The Algona Republican from Algona, Iowa on January 28, 1891 · Page 6
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The Algona Republican from Algona, Iowa · Page 6

Algona, Iowa
Issue Date:
Wednesday, January 28, 1891
Page 6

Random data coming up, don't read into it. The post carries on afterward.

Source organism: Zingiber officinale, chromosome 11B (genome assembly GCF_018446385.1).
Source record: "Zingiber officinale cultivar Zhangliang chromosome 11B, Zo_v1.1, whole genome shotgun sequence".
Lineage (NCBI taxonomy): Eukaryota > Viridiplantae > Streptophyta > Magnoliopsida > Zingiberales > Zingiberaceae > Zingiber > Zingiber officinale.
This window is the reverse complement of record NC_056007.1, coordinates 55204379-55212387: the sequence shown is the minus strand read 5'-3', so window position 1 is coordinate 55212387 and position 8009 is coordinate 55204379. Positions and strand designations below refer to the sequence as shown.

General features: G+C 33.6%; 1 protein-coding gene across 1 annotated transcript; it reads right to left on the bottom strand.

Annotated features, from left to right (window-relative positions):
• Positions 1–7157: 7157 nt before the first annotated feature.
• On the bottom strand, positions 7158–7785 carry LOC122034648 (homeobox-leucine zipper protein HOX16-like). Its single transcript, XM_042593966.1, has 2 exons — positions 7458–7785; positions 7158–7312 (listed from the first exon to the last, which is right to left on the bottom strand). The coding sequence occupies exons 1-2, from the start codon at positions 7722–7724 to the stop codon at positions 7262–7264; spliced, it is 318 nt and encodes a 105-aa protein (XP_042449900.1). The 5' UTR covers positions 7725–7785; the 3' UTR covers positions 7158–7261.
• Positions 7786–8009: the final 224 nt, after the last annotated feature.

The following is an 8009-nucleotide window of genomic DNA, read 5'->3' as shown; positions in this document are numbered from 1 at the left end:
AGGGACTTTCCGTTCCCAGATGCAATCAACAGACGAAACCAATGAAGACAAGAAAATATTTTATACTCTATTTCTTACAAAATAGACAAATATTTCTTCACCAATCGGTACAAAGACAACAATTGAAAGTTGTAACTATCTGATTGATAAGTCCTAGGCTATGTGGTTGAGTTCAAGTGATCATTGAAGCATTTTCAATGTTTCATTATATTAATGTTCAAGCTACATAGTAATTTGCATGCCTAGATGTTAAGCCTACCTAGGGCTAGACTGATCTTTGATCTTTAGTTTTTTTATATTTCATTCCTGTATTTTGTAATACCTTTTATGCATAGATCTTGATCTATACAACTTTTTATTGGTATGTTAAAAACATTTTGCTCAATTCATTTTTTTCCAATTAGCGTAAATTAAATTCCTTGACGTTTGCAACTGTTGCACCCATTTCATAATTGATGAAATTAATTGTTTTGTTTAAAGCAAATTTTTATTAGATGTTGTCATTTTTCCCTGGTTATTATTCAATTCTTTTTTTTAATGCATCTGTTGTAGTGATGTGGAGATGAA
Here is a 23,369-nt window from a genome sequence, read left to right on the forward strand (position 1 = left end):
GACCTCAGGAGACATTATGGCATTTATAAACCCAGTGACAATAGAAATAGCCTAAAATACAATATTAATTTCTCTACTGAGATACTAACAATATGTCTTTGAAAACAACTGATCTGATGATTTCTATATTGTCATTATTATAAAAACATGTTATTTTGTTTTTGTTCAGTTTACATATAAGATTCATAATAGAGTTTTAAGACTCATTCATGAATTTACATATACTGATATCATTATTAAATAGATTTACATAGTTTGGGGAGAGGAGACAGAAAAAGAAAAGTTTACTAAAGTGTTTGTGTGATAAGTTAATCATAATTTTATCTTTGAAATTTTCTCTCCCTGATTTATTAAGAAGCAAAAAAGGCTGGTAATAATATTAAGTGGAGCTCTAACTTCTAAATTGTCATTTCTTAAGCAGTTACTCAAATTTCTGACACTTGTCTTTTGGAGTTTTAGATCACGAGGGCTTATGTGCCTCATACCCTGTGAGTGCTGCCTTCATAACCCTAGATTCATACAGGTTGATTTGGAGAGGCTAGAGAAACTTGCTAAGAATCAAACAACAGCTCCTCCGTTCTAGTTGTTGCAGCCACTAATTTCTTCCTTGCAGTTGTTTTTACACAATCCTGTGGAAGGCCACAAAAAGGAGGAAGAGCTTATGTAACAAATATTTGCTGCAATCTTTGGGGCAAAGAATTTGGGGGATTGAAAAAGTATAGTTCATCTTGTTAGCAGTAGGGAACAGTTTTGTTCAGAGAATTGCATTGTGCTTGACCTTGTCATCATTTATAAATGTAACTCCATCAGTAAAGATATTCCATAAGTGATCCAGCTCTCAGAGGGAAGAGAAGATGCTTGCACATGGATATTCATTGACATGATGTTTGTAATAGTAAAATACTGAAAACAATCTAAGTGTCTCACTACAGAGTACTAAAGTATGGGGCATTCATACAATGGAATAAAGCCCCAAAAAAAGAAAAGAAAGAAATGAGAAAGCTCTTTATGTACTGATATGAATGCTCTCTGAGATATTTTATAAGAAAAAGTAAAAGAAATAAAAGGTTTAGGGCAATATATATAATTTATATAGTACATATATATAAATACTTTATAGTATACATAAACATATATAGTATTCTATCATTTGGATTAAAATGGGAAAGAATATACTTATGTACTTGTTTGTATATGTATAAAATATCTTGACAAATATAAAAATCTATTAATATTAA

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r lv> f:'.*HKM13S*J»4*?fW.N1IVS. All coinnmtilcixrlousforTlfis pupocslKWl-J /-.aul -il I), 1 lAiouativ of tlio million tint neccpsfti-lly frt puhllcnifnn,Imt us im evidence of itoou fivli-lt on tho p:>rt o' 1 MiO wrlNT. Writ • mils' on onoslilc of tlin pn- p<T. lie. pnrtlriiliirlyc.iiivfullriKlvlnKniimesnnii' -]»ti'» to l-.Rva til" l«;ici-*nn<! (Kuros nlillit nmlrilsllnct. Prop i'V immi'H fire nfu-n illlHi'i'ilr to decipher, liocnuse of M"' toi-i:!c«* Dimmer (hey ix:-o written. THIS faetories duced last year hats. of Danbury, Ct., pro- more than six million ACCORDING to Stepniak, the pro- gratnmc of the Russian Nihilist is: National representation, a National Parliament, universal suffrage, local autonomy, freedom of the presa, of speech and meetings. A GEORGIA court has decided that the preacher can collect his wages. If he is employed to serve a church at a stipulated salary or for a salary not stipulated he must be paid, and in case h» is not, the property of a church is liable for it. THE monument to the memory of Emma Abbott, to be erected in Oak Grove Cemetery, Gloucester, Mass., where the remains of her husband lie, is already in course of construction by Mr. R. .F. Reinhardt, of Philadelphia. It will cost about 850,000. RUSSIA is about to undertake one of the greatest achievements of the age— that is, to build a railroad across the steppes and mountains of Siberia, 3,000 miles long, from Ural to Vladivostok. It will open up a vast region of great fertility and mineral resources. JAY Goui.D'8 daily income is said to be about §7,500. But this is rather small compared to Rockefeller, who is supposed to receive 318,000 daily, or Astor.who gets 823,000 daily, or even Cornelius Vanderbilt, who lias to get along with 515,000 for every twentv-four hours. IOWA STATE NEWS. i THE people of Sing- Sing, N. Y., are anxious to change the name of their village to Ossming, on account of the prison associations of the present term. A manufacturing- company which threatens to leave the place unless a change is effected strengthens the do- sire of the residents. THE Bad Lands of Dakota are described, as a strip extending a hundred miles north and south, by fifteen to thirty miles wide. They are composed of sticky white clay, and have been washed into deep, steep-sided gullies. To get through them 011 foot or horseback is very difficult, and with a vehicle next to impossible. To cleanse the streets of London a force of five hundred men, women and children is employed. Paris, the model city of the world in respect to clean streets, employs 2,200 men, 950 women and 30 boys. In America the introduction of horse-power machinery has greatly improved results and decreased expenses. THE French War Office sent word lately to the garrison where the records showed an offio named Manduct to be stationed, to have a military fete on tho day he would be one hundred years old. Explanations that followed showed that he had been dead for fifteen year's, though his name had not been taken from the rolls. Two llrivvo Gltlfti Mamie Crawford and Bertha Loomts, two Id-yenv-olrt girls, averted a dis« astrous iive by their pluck and presence of in hid. While alone in the Crawford residence at Fort Dodge they discovered thai, the roof was ablaze. Without losing a moment the girls connected the garden hose with the hydrant and reared a heavy ladder in the teeth of a fierce wind. While Miss Crawford held tho swaying ladder Miss Lootnis climbed to the. voof and with the hose extinguished the fire. The Oldest Living Native. .Tames CruiUshank, of Lee County, is believed to be the oldest living native of .Iowa. He \vus born May 7, 18H5, in what is now Leo County, being the first white child born in the, county, and with tho exception of five years, from 1857 to 1802, has been a resident of the State, having grown from childhood to manhood within three miles of the place of his birth. Chiefs Black Ifawk and Keokuk and other noted Indians wore frequent callers at his f athei-'s house. Tried to Kill Ills Children. James Love, a farmer living near Attica, has shown s'g-ns of:'insanity for some time. Recently lie took his two sons, aged 3 and 7 years, into tho woods, and when a mile away from home announced that he had a command to sacrifice them, lie bound them both to separate trees and was about to cut their throats when the mother, who hud followed the party, fearing danger, appeared on the scene. After a desperate light she compelled her mad husband to give up his weapon. Will BiR a K\K JJitoh. George U. Pearsons has contracted or a big ditch on his Hnmboldt County arm. It will be dug in the spring and s to be throe miles long, five and a half cot deep, six feet wide at the top and :>ne and a half at the bottom. The land •o bo drained by this ditch was once jovercd by a body of water called Owl ake. Some years ago Mr. Pearsons reclaimed it by drainage. The digging of Jiis ditch will place this fiirm among ,hc driest as well as the richest iu the State. Ail Old AVatch. Judge J. L. Cheyney. of Fort Dodge, is the possessor of a watch that was presented to him by his father over six- .y years ago, and which is an heirloom of the family. The watch is of histor- cal interest, having been brought to America long before the revolution and carried by Thomas Cheyney at the time ihat he delivered in pcrson-thc first news to General George Washington of the advance of the British before the battle of Brandywine. The loir a National Guiird. At the second annual meeting in Des Moines of the Iowa National Guard Association officers were elected as follows: President, General W. L. Davis, of Cedar Eapids; Vice-Presidents, Colonel Park McManus, of Iowa City, and C. W. Boutin, of Hampton; Recording Secretary, Captain I'. J. Gaines, of Greenfield; Corresponding Secretary and Treasurer, Major-General J. T. Hume, of Des Moines. THE SENATORIAL MILL. It Toms Out ft Grist of Mtembers of the tipper Branch of Congress — Governor Hill Elected In Now York — Senator Voorhcos Getg Another Term from Indiana— ItcBiiH of the Dallotlng In Other States. INIHANAPOMS, Ind.,Jan. 22.—In joint convention of the Legislature the votes of the two Houses for United States Senator were compared, and D. W. Voorhees 'declared elected. Voorhees received 110 votes and Governor IJovey received 40. ALUANV, N. Y., January 22.—Every member of bo Mi houses of the Legislature was present when the joint ballot for United .States Senator was taken at noon. The vote, as announced, gave David B. Hill 81 votes, William M. Evarts 70 votes. Hill was declared elected. Coxcoisi), N. TT., Jan. 22. — Both houses met in joint' convention Wednesday and declared Jacob II. Gallinger elected United States Senator to the full term of six y e a r s, fro m March, 1801. Ezra S. Stearns (Rep.) was elected -Secretary of State. Tho election o f o t h e r -r. n. GAT/UNO.KR. State officers has been postponed by the Legislature. II\HTFoini, Conn., Jan. 22.—Both Houses met in joint convention at noon. The. roll-call began on the vote for A STKOKE of good luck came to John Tobin, a poor man residing in Long Island City, '*:.. Y. Being short of firc- "wood, he broke up an old oaken chest, which he h • bought in London two years ago. The trunk had a false bot- "tom, and in one of the secret compart- ••ments was a little tin box which con> tained twenty-two small diamonds .John sold them to a jeweler for &500. 1 THE uncomplimentary terms applied "to journalists recently by Emperor William recall by contrast the words used "by King Humbert, of Italy in speaking of the members of that profession. At one of the court balls in the palace at Rome the King summoned a number oJ editors to his side. After referring with expressions of admiration to the important work done by the press and to the difficult and powerful work of the editors, he added: "Gentlemen, I have often said that I should wish, to l»e a journalist were I not a King." IN university circles throughout the German Empire there is great regre over the death of Prof. Reins, of Leip Big. A few months ago he went to Crete at the head of a scientific expedi tion and had made valuable discoveries He disappeared suddenly, however, anc for a time no trace of him could b found. Recently his body was discov ered in the midst of a small forest near one of the villages on the island. Eleven arrests have been made already in connection with the murder. The Greeks say that he was killed by some Turkish soldiers who mistook him for a Greek CLOSED ITS DOORS. Fall tire of the American National Banlt of Kansas City, with Liabilities of Ovof £8,000,000. KANSAS CITY, Mo., Jan. 20.—Monday was one of the most exciting days financially in the history of Kansas City. The American National Bank at Eighth and Delaware streets failed for 5?2,500,000, although ita nominal assets are in excess of that sum. The bank is capitalized for $1,200,000. The two branches of the bank—one at the Stock Yards Exchange and the other on Union avenue—were likewise both closed Monday morning, and quite an anxious crowd of depositors were standing around the doors. At neither of them could any information be obtained. The suspension of the American National is said to have been occasioned by a heavy loan which it made recently, and which so depleted its funds that it was unable to get together enough to meet the demands of depositors. Tho bank asked for a loan of §1,000,000, depending on its high credit for such aid. Instead, the clearing-house committee, after sitting on the matter till 8 o'clock a. m., was forced to refuse, after which sus pension became inevitable. The examination, made by tho committee from the other banks showed that the bank owed $1,200,000 to depositors and $800,000 to banks from which it had recently borrowed money to meet the demands of depositors. To offset this it had on hand §400,000 in cash and sight exchange and nominal assets to the amount of nearly United States Senator at 12:40 and the j $1,000,000. In going over this col- result announced ar> follows: Total lateral the bankers threw out a cousid- Hls llocly Found In tho Ico. The body of Frank Reese was found by section men frozen in the ice in English river, near Kalona. Reese was a well-dressed, apparently intelligent business man, who appeared in Kalona several months ago. After staying about town for a few days, during which time he appeared to have plenty of money, he disappeared and was not heard of until his body was found as described. Sewing-Machine Plant to IJo Started. At a meeting in Des Moines of the stockholders it was decided to start the Tibbies sewing-machine plant in the near future. The new company formed will buy up all claims. The company has a .5150,000 plant in Des Moines which has been idle two years on ac- coxint of litigation over certain subscriptions made to C. E. Tibbies. number of voles, 2T5; necessary to elect, 1553. Orville 15. Platt received 141 and Carlos French 134. Me. Platt was declared elected. ST. Louis, Mo., Tan. 22.—-A Post- Dispatch .1 effersoti. City'(Mo.) special says: Both houses of the State Legislature met in joint session at noon and voted for United ' Senator as follows: Vest (Dem.), 130; Headlco (Rep.), !3'2; Leonard (Labor), 8; Jones (Labor), 1. Senator Vest was therefore declared re-elected. ItAKiusinjuo, Pa,, Jan. 22.—The two houses of the Legislature met in joint convention Wednesday. A joint ballot for United States Senator was not necessary under the law, as Senator j Cameron received a majority in each house. The parts of the journals referring to the vote being read, J. Donald Cameron was formally declared elected United States Senator, and Lieutenant-Governor Watres, in the presence of the joint assembly, signed the certificate of election. DKNVKIJ, Col., Jan. 22.—The Senate and House met in joint session at noon Wednesday to ballot for United States Senator. The -vote was: II. M. Teller, 47; Caldwell Yeamans, 27. OLYMPIA, Wash., Jan. 22.—The Legislature in joint session Wednesday elected Watson C. Squire United States Senator. The vote stood: Squire, 58; W. A. Calkuw, 30; Thomas Carroll, (Dem.) 21. SAI/K.M, Ore., Jan. 22.—The Legislature in joint mission. Wednesday formally re-elected John II. Mitchell United States Senator to succeed himself. LITTI.K ROCK, Ark., Jan. 22.—In joint session Wednesday the General Assembly completed the work of re-electing James K. Jones United, States Senator by the following vote: Jones (Dem.), 100; Tricvber (Rep.), 14; scattering, 5. TWENTY MILES OF FLAME. Two Kivcrs Covered with Oil Are Iflrod and IMucli Property Is Destroyed. GHAFTOX, W. Va.,. Jan. 22.— The great pipe of the Eureka Oil Field Company broke Monday night where it crosses Buffalo creek, and when the break was discovered the creek and the Monongahela a-iver for twenty miles were covered with oil. After dark some one fired the oil, and the streams were soon on fire for twenty miles. Every object for miles was visible. Thousands of trees were killed and five bridges burned, including the great iron bridge at Pine Grove. erable amount as not worth considering. About §1,200,000 remained. This they decided was not sufficient for a loan. S cveral of the bankers, knowing that the stockholders would be liable for any loss that might be sustained should this security not prove, ample for the loan, were in favor of making it anyhow. President Stimson, in explaining why there was not more acceptable collateral, stated that, in order to get a loan of $800,000 from Eastern correspondents, the bank had been obliged to hypothecate its best securities. He said that the collateral pledged for these loans was largely in excess of the imount borrowed. As the committee vas unable to see this collateral it did not consider it. The failure was cavised by distrust. For weeks there have been rumors to ;he effect that the bank was unsafe. The quarterly statement made by the American National October 2 showed Jiat it had nearly §5,000,000 on leposit. The distrust caused by ;he failures in the East, added ;o reports set in circulation adverse to the bank, caused its deposits to 'all off between the statement of October 2 and that of December 10. The deposits December 18 were shown by ihe statement of that date to have been about »3,000,000. More than half of ihese were drawn out up to last Saturday night. It is the opinion of the bankers who examined the American's collateral that the stockholders' loss,while it may be heavy, will not be total. Very little of the stock is held here, most of it being in the hands of wealthy Eastern men, among them being Secretary of State James G. Blaine, who is I'eputcd to own .SoO, 000 worth of it. The fact of the bank being closed had a somewhat depressing effect on other bankers in the packing-house district, all of whom experienced more ov less of a run, but none were embarrassed by it. A run on the Kansas City Safe Deposit ami Savings Bank, which was supposed to be connected with the American National, took place an.4 continued all day. At the hour of closing the crowd of depositors waiting their turn was larger than during the morning. To all appearances the bank has plenty of money, and it is the general opinion of those in a position to know that the bank is all right and that there is no occasion for the scare. THKKE are 28,000 names of pensioners on the books of the United States pension bureau, New York City. Regular times for the payment of claims are tho 4th days of March, June, September and December. There is a horde of applicants on these days, but the majority of the claims are paid by letter. The money is sent all over the world, including China, Japan, India and the fav North, in sums ranging from $2 to §72. Among tho largest sums paid are those received by Mrs. George 15. MeClellau and Mrs. Ulysses S. Grant. The former receives 82,000 annually and the lattei $6,000. __ Miss MAKGAKET MOOBE, aged 93, died recently at \Vellsburg-, W. Va., in the house in which she was born. She waa *he daughter of the first settler at Wellsburg. Immediately across the Ohio river was the historic Indian village oi Mingo, then the headquarters of tho great chief Logan, of whom Miss Moore related many .reminiscences. When a child she was a great favorite with Logan, who used to carry her about iu his arms. At his death she was one oi those "who mourned for Logan." Misa Moore was never move than ten miles from the Uoute in which she spent he* life and uevgf £fidg 05 § rajOroad train. News in Knef, During the last eight months 440 odd searches for liquor have been made in 3>urlington under the prohibitory law. These searches cost the county about 5?18 apiece. The State Railroad Commission was reorganized, S. W. Luke taking his scat, and 1<\ T. Campbell being elected chairman and W. W. Ainsworth secretary. W. 1\ Morse deserted his wife at Sioux City and eloped with a young woman named Smith, after mortgaging s household goods for fr~00. The. ordinance closing all business except drug stores on Sunday will be inforced in Fort Dodge. Wallace "JJuxton, a lad, was killed at Burlington by the accidental discharge of a gun in the hands of Tom (Jrinnell. All the saloon-keepers in Missouri Valley were indicted by tho grand jury and were arrested. At Des Moines the Iowa State Council of Catholic Knights of America elected as president II. S. llarrett. William Neville, aged 70 years and deaf, was run over and killed by a train at \Vorthington. John Dix, of River Sioux, was instantly killed by the accidental discharge of his gun. Thoma & Michigan, furniture dealers at LeMurs, assigned to A. M. Duas. The liabilities were $10,000. The Iowa Association for the Protection of Fish and Game has decided to hold the annual sporting tournament at Des Moines, May 19, 20 and 21. Open to sportsmen of the whole Northwest. James Butler, a railroad man at Fort Dodge, and Mary Davis, a fifteen-year- old school girl, eloped. They were arrested at Boorieville, Mo., and the girl's parents would prosecute Butler for abduction. For years past the southern portion of Burlington has been a scene of incendiary fires. The incendiary, who was supposed to be a monomaniac, was discovered in the act, but evaded both Identification and capture. from Minister 1'helps. WASHINGTON, Jan. 22.—The President has received a package from Hon. William Walter Phelps, United h'tates Minister to Germany, containing five vials of Koch's lymph, and has distributee them as follows: Two vials to Surgeon- General Hamilton, of the Marine hospital service in Washington, and one vial 'each to the Policlinic hospital Chicago, the Charity hospital >o±' New Orleans and the City hospital of Indianapolis. Ice Scenery at Niiiftura Fulls. LocivroKT, N. Y., Jan. 22.—The ce scenery at Niagara Falls is unusually beautiful just now. The trees ant shrubs in the park and on the- islanc are covered with frozen spray, which glistens like diamonds in the sun. Ai ice mountain has formed at the foot of the American falls, and from tho large amount of iloating ice it lookfi as if an ice bridge might form at any moment. SUFFERING IN KANSAS. Newspaper OHSce ilurmul. HOLLAxi>, Mich., Jan. 22.—The office of De Grondwet, the largest Dutch paper in the United States, was totally destroyed by fire early Wednesday morning. Loss about §4,000; insured. The West Michigan Furniture Company had a large amount of furniture stored in the building. Its loss is about .fo.OOO; not insured. The fire is supposed to huve been the work of MI incendiary. For » Congress of States. DEXVKU, Col., Jan. 23.—There is a movement on foot to hold a congress to be composed of representatives of Texas, Arizona, New Mexico, Colorado, Kansas, Nebraska, Jo\va, North and South Dakota, Wyoming-, Utah and Montana. The purpose is to unite the people of these States and Territories in the work of securing National legislation demanded by the best interest of the Middle Western States. The congress i* to be held at the great rnarui : g-ras and inter-State trade display at J Galveaton, Tex., from February 5 to 10, I Inclusive. Governor Humphrey Culls the turc's Attention to tho 1'roHsing Needa ol* Kesirtouts of Itawlliis County. TOPEKA, Kan., Jan. 20.— Governor Humphrey submitted a message to the Legislature Monday afternoon calling attention to a dispatch sent him, from llawlins County telling- of extreme suffering from cold and hunger there and asking the Legislature for assistance. He suggested that an emergency bill be rushed through authorizing tho warden of the State penitentiary to furnish all the coal necessary from the State mines near Lsavenworth. When the message was submitted the Representative from Rawlins County read a telegram saying that many farmers were v btirxiing their furniture for fuel and that twelve inches of snow was on the ground. The bill will be passed. STILL ASLEEP. Mrs. Wliitn, of Kan Claire, AVls., Has Not IJeen Awake for Twenty-Five Days. EAU CLAIKE, Wis., Jan. 20.—Mrs. Melvina A. White, who has been asleep for twenty-five days, is still in the same condition at her home in "Wheaton, about nina miles from this city. Mrs. White is about 40 years of age. She has become somewhat emaciated and is evidently slowly sinking. Previous to the day on which she fell into the state of coma in which she now is she had been quite weak from general debility and nervous prostration. KALAKAUA IS DEAD. The i>uslty Potentate of tho Hawaiian I«* lands Expires of a 1'nlnful IMseftse nt the 1'alivce Hotel In San Francisco—His Remains to Bo Shipped Home—The Suo« cession to the Throne-Ills Career. SAN FnANCisco, Jan. 21.— King Kalakaua, of the Hawaiian Islands, died at the. Palace Hotel in -this city at 2:30 o'clock Tuesday afternoon. There had been no hope of his recovery since Sunday, though his condition was not generally known until Monday evening, ^^ when the attend- KALAKAUA. ing physicians announced that his malady was Bright's disease and urccmia. The King's remains will be embalmed at once. While no definite arrangements have been made as yet for the funeral, it is probable that services will be held ;.n Trinity Episcopal Church Thursday and that the body will leave here for Honolulu on the United States flagship Charleston before the close of the week. The next regular passenger steamer for Honolulu will not leave here until January 27, and it is probable that the first intelligence of the King's death to reach the Hawaiian people' will be the arrival of the Charleston at Honolulu with the remains aboard. The question of the succession is very simple and will be peacefully settled. Kalakaua succeeded Sunalillo, the last of the Kainehameha dynas t y . When Kalakaua was elected he named as his Biiccessor Princ ess Liliuokal a n i , 1. i s sister, who is married to an American named John Gclomi- nis. She- is now regent, having been appointed such just QITEEJ,- KAPior.ANr. before Kalakaua sailed on his visit to this country last month. All she will have to do is to take the oath of office and be crowned as Queen. There is no necessity for any election or excitement. The new Queen is partial to Americans and no change in policy is expected. Even the presentCabinet will be retained [King Kalakaua, whoso full name was David Latimea Kalakaua, was born November 10, J83S, at Honolulu. He was tho son of High Chief Kalumn Kapaiikea, was of the highest Unease, as Kanaka lineage goes, and was more or less nearly related to several of tho monarchs who preceded him upon the throne of Hawaii, Kalakaua's early education wag obtained in the royal school founded at Honolulu about that time by American missionaries, and in that institution he remained from 3840 to 1S49. He acquired a fair education, and his accomplishments included a good knowledge of the English language. At the age o{ 1-1 he began his military studies under Cantain Funk, an old Prussian soldier. After ascending tho throne he translated the German tactics, with some modillcations, into the Hawaiian language for tho visa of his own troops. When Kivmohameha V. died in December, 1872, Kalakaua was a candidate for tho succession, but his rival, Lunalilo, made a successful appeal to 1 tho pleWsoitum, tho vote being verified by the Legislature. Lunalilo's reign was brief, iwid on his death in 1874 Kala- Uaua was again a candidate for the throne; His competitor this Dime was Queen Emma, the widow of Lunalilo, but Parliament gave Kalnkaua an overwhelming majority—42 out ol 48 votes—the election taking place February 19, 1874. The King-elect was not crowned until nine years after that date. He had married in I860' Kapiolani, the widow ol Queen Emma's uncle. King Kalakaua was probably the greatest traveler of all reigning monarehs. Ho visited the United States in 187ii and was received with marked distinction by President Grant, During'his tour of tho country ho visited most of the principal oities. Again, In 1881, he left his kingdom, malting a; tour of the world and being received with royal honors at all the great courts of Europe as well as at the courts of several Asiatic monnrchs. The object of these journeys, as described by his admirers in his own kingdom, was to promote tho welfare of his people. King Kalakaua's last trip abroad, which has ended with his life, was supposed at the time of his arrival iu December last to have had as an ultimate object theestablishmentof closer relations between his kingdom, and theUnited States —possibly of annexation. Nothing of this, however, has come to the surface during his visit. During his travels in America and Europe ho saw much of luxury nnd display, which he endeavored to imitate when he reached home. He also took kindly to some fashionable vices. The result was an era of extravagance In Hawaii, the principal expense falling upon; Americans and Europeans, none of the largo planters and taxpayers being natives. Money was borrowed in large quantities and squan* dered, the Legislature, with a majority of natives, voted as the King requested, and under 1 the constitution it was easy for Kalakaua to. have his way in all things. The Cabinet, however, although composed of natives, became frightened in time, and endeavored to limit the aggregate loan of tho empire, but failed and resigned. Tho final result was a revolution ?.n 1KS7. The -white residents of the< islands, through a league of which nearly all are members, formulated a plan ol action in two parts—a protest and tho purchase of 1,000 rifles, with plenty of ammunition. Tho protest insisted on a pledge that tho King should never again, directly or indirectly, endeavor to iulluenco legislation, and a promise that he would restore a largo sum of money which ho had accepted us. a bribe from a man who wanted exclusive liyhtj to sell opium in the kingdom. Kalakaua. endeavored to resist; to succumb wits to TBO humiliated, yet to abdicate would, mean ttoe pour-house. He asked the repre- entatives of foreign powers to take charge oJ the Oovcrnmout, but they declined and advised him to appoint a new Cabinet and grant a new constitution. Tho King bowed to tho inevitable and tho new constitution made it impossible for him thereafter to handle the public funds and for any one not a property-owner to vote for a member of either house of the Legislature. King Kalakaua always entertained the highest respect for the United States, as well as a predilection for Americans. Through this disposition on the dead King's part, this country has become by the new treaty of 1884, possessor of exclusive rights to the flne harbor of Pearl river in, Oahu, and he had frequently manifested a wish for ties still closer betweea the two nations.J BOREAS' GRIP. Chicago Men Will. WASHINGTON, Jan. 20.—The Supreme Court has just decided the case brought from the courts of Virginia involving the right to import dressed beef and articles of this character from one State into another. The State of Virginia passed an act placing- such severe restrictions on the importation of dressed- bcef from other States as to be practically prohibitory. The case was appealed to the Supreme Court by the Chicago dressed-beef dealers, and the court declared the la vv unconstitutional, holding that a State had no right to pass any act, under th s name of a health law, Jnterf ei* witt commerce fixwi otber States, fastened tvlth Unprecedented FlrmneW on European Countries—Mixtiy I'crsoiii Frozen to Death— Ilonlh-es Built In the Btrceta of I'arls to \Varm the I'oor. BJJBMN, Jan. 20.—Reports from all parts show that the thermometer touched many degrees below zero Fahrenheit, but that the ccld is bearable in the absence of wind. The ice here is sixteen inches thick. The sea between Strnlsund and Ilng-cn, five miles in width, is alive with skaters and sleighs. The ponds are frozen to the bottom. Twenty-one head of deer in the royal fofest at Bonrath have died, and tho rest are in a miserable condition. In Holland and Belgium, the severity of the snow-fall has put a stop to railway and tramway traffic. Thousands of men are engaged in clearing the roads. On the coast of Holland the sea is frozen for a great distance and there is a bank of ice on the shore of extreme beauty. The harbors of Rotterdam and Flushing are inaccessible to vessels. Advicca from Naples report the death of two persons from the cold. The Italian rivers arc encumbered with ice. The roof of a school for boys at San Dcmctrio gave way ' beneath its burden of snow and ice and the whole mass went crashing into the school-room below. Twenty-two of the pupils were more or less seriously injured. On the frontier, near Geneva* a man was found frozen to death. Several vessels have been wrecked in the Bay of Biscay, and a mimber of live have been lost. The gales throughout Europe are the most severe in years. Several steamers in tho ice-locked river Elbe have lost their propellei's by dashing against ice floes. A number of vessels have parted their anchor chains and are drifting helplessly in the stream. The strongerst tugs can not leave the harbor of Cux-IIaven on account of the ice, and the citizens are assisting the military to blast the ice with melinite. LONDON, Jan. 20.—The severity of the weather recently experienced il. Great Britain is increasing. There is much suffering among the poorer classes, and from various sections of the country come accounts of many cattle and in several instances of Yunnan beings frozen to death. Several trades arc at a standstill owing to the cold weather. Heavy ice has blocked the docks at Newport in Monmouthshire and it is impossible for vessels to cither enter or leave the docks. A number of vessels that are loaded and ready to proceed to sea are consequently compelled to await the breaking up of the ice before they can sail. A lady was found Monday frozen to death in a railroad carriage at one of the stations in this city. PAJUS, Jan. 20.—During- Saturday and Sunday the most inlense- cold of the winter was experienced throughout France. Sunday an aged man was found frozen to death in his lodgings in this city. The thermometer Sunday touched seven degrees Fahrenheit at Macon, nine degrees here, twelve degrees at Toulouse, and live at Grenoble. Wells are frozen at Pcrpignan, where a man has been, found frozen to death in the street. A woman has been found frozen to death in her bed at Epignal, where the thermometer indicates four degrees- below zero. The harbors of Toulon and' Laseyne are frozen over for the first time on. record. The olive crop in the department of Gard is fast being ruined. Whole communes in the neighborhood of Perpignan, in the Pyrenees^ ore cut off' from comnmnication with the rest of the world, and wayfarers in those districts who had set out for mountain, villages have been frozen to death. The municipal authorities Monday night lighted hundreds of fires in the- streets of the city, and large numbers of wretchedly poor persons crowded around them, and, in the warmth afforded by the blaze, endeavored to obtain some relief from the intense cold xvhich prevailed. Every effort is- being made to relieve the great distresa which exists, and to this end the Palais des Beaux Arts has been convert eel into a nijfht shelter for the homeless, and is provided with a soup kitchen and a large number of straw mattrasses. The machine gallery in the exhibition building is used as a day shelter. Municipal buildings elsewhere in the city are also used for a similar purpose, and the protection which they afford is eagerly taken advantage of by a large number of the suffering people-.. The water supply in Versailles has become very scarce, owing to the freezing weather, and venders of water are meeting with a brisk demand at four pence a gallon. The Seine at the conflueuce with the Oise is jammed with pack ice ten feet high. At Nice wine has frozen in cellars. The Loire at Nevers is frozen over. A large number of vessels are icobound at Bordeaux and many steamers, to avoid being frozen in, have gone down the river to anchor in the Verclon roads. Packs of wolves and numerous wild boars are invading the isolated districts in France. The same state of aJJtairs ia said to exist in Spain,, and from Cadia cQnaes reports of wolves being killed in the streets of the suburbs. Advices have, been received from Algiers to the effecit that the country is covered with sr^-w. A snow-storin is raging in Tunis, and the fall of snow is already so heavy that traffic has beea stopped. A Big Juivtp. CINCINNATI, Jan. 21.— Joe Russell came home from Tyrone, Tenn., on a cot. Bef ore breakfast Monday morning for a purse of $700 he jumped from the railroad bridge at that point. The distance to the water is 250 feet and the water is twenty feet deep. On his way down Kussell partly lost control of himself, and says he became uncouhcious. lie struck the water on his knees and went to the river bed. lie cumo up bleeding and helpless. It rcqtdred an hour's hard work to br'ng- him around. He is full of gome artd. will go to England to DEADLY REVENGE. By., Throe Jfersous Killed at Lexington, by a Colorrd Ghi. LEXINGTON, Ky., Jan. 30.—At the breakfast table Monday morning Eliza White and her husband Peter, a,nd Daniel Frazer and his wife drank coffee prepared by Lilly. Soon afterward they ware all taken violently sick. Dan Frazer, his wife and Peter White died, while the latter's wife is. in a very critical condition. Lilly AVhite was arrested arid confessed that she had put poison in the coffee. She is only 17 years old. It is supposed the poisoning was in revenue for punishment. \